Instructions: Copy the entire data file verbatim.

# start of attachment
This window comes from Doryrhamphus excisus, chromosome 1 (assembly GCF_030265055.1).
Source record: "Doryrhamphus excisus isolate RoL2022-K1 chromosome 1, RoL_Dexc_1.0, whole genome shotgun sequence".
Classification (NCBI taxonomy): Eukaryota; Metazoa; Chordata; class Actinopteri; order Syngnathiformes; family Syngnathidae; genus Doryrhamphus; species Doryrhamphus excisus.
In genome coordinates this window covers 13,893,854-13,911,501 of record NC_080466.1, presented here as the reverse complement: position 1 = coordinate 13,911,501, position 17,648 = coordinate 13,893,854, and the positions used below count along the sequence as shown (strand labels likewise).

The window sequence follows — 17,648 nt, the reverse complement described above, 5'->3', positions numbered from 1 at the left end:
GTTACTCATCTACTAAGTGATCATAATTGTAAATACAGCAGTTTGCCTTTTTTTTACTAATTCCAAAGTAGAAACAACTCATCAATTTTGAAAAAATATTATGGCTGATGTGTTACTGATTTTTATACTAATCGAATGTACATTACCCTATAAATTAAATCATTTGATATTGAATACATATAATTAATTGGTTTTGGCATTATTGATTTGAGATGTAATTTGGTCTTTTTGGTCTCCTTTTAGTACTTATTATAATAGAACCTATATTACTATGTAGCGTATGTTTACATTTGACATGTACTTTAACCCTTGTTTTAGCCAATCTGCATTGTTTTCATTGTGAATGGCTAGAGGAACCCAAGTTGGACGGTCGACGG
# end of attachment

This window comes from Doryrhamphus excisus, chromosome 1 (assembly GCF_030265055.1).
Source record: "Doryrhamphus excisus isolate RoL2022-K1 chromosome 1, RoL_Dexc_1.0, whole genome shotgun sequence".
Classification (NCBI taxonomy): Eukaryota; Metazoa; Chordata; class Actinopteri; order Syngnathiformes; family Syngnathidae; genus Doryrhamphus; species Doryrhamphus excisus.
In genome coordinates this window covers 13,893,854-13,911,501 of record NC_080466.1, presented here as the reverse complement: position 1 = coordinate 13,911,501, position 17,648 = coordinate 13,893,854, and the positions used below count along the sequence as shown (strand labels likewise).

The window sequence follows — 17,648 nt, the reverse complement described above, 5'->3', positions numbered from 1 at the left end:
GTTACTCATCTACTAAGTGATCATAATTGTAAATACAGCAGTTTGCCTTTTTTTTACTAATTCCAAAGTAGAAACAACTCATCAATTTTGAAAAAATATTATGGCTGATGTGTTACTGATTTTTATACTAATCGAATGTACATTACCCTATAAATTAAATCATTTGATATTGAATACATATAATTAATTGGTTTTGGCATTATTGATTTGAGATGTAATTTGGTCTTTTTGGTCTCCTTTTAGTACTTATTATAATAGAACCTATATTACTATGTAGCGTATGTTTACATTTGACATGTACTTTAACCCTTGTTTTAGCCAATCTGCATTGTTTTCATTGTGAATGGCTAGAGGAACCCAAGTTGGACGGTCGACGG